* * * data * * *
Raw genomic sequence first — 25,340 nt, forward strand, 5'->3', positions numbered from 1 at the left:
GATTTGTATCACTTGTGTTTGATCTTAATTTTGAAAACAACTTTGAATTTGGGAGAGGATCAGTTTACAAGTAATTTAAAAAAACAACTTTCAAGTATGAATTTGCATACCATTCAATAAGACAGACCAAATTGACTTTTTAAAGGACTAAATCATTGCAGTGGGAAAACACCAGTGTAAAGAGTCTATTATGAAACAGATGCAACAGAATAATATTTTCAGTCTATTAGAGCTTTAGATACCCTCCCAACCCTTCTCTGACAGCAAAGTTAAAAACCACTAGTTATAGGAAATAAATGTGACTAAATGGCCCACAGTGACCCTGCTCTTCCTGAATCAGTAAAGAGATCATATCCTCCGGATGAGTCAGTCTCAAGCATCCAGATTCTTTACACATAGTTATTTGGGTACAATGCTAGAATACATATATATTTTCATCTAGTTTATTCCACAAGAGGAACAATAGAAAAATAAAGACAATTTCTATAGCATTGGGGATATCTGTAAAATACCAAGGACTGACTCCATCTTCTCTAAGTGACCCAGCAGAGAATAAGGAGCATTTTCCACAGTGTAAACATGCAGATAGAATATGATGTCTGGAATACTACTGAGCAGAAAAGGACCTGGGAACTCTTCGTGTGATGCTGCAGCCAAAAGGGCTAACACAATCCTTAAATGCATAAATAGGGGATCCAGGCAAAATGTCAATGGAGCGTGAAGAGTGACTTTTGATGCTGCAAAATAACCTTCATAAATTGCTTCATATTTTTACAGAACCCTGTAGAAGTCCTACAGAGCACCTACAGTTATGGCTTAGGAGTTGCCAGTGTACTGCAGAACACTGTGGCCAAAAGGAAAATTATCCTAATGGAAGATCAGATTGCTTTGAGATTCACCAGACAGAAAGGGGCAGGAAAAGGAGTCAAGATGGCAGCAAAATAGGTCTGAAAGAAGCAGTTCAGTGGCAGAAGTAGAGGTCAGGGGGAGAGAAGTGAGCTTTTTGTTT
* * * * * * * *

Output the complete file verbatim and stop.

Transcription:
Raw genomic sequence first — 25,340 nt, forward strand, 5'->3', positions numbered from 1 at the left:
GATTTGTATCACTTGTGTTTGATCTTAATTTTGAAAACAACTTTGAATTTGGGAGAGGATCAGTTTACAAGTAATTTAAAAAAACAACTTTCAAGTATGAATTTGCATACCATTCAATAAGACAGACCAAATTGACTTTTTAAAGGACTAAATCATTGCAGTGGGAAAACACCAGTGTAAAGAGTCTATTATGAAACAGATGCAACAGAATAATATTTTCAGTCTATTAGAGCTTTAGATACCCTCCCAACCCTTCTCTGACAGCAAAGTTAAAAACCACTAGTTATAGGAAATAAATGTGACTAAATGGCCCACAGTGACCCTGCTCTTCCTGAATCAGTAAAGAGATCATATCCTCCGGATGAGTCAGTCTCAAGCATCCAGATTCTTTACACATAGTTATTTGGGTACAATGCTAGAATACATATATATTTTCATCTAGTTTATTCCACAAGAGGAACAATAGAAAAATAAAGACAATTTCTATAGCATTGGGGATATCTGTAAAATACCAAGGACTGACTCCATCTTCTCTAAGTGACCCAGCAGAGAATAAGGAGCATTTTCCACAGTGTAAACATGCAGATAGAATATGATGTCTGGAATACTACTGAGCAGAAAAGGACCTGGGAACTCTTCGTGTGATGCTGCAGCCAAAAGGGCTAACACAATCCTTAAATGCATAAATAGGGGATCCAGGCAAAATGTCAATGGAGCGTGAAGAGTGACTTTTGATGCTGCAAAATAACCTTCATAAATTGCTTCATATTTTTACAGAACCCTGTAGAAGTCCTACAGAGCACCTACAGTTATGGCTTAGGAGTTGCCAGTGTACTGCAGAACACTGTGGCCAAAAGGAAAATTATCCTAATGGAAGATCAGATTGCTTTGAGATTCACCAGACAGAAAGGGGCAGGAAAAGGAGTCAAGATGGCAGCAAAATAGGTCTGAAAGAAGCAGTTCAGTGGCAGAAGTAGAGGTCAGGGGGAGAGAAGTGAGCTTTTTGTTT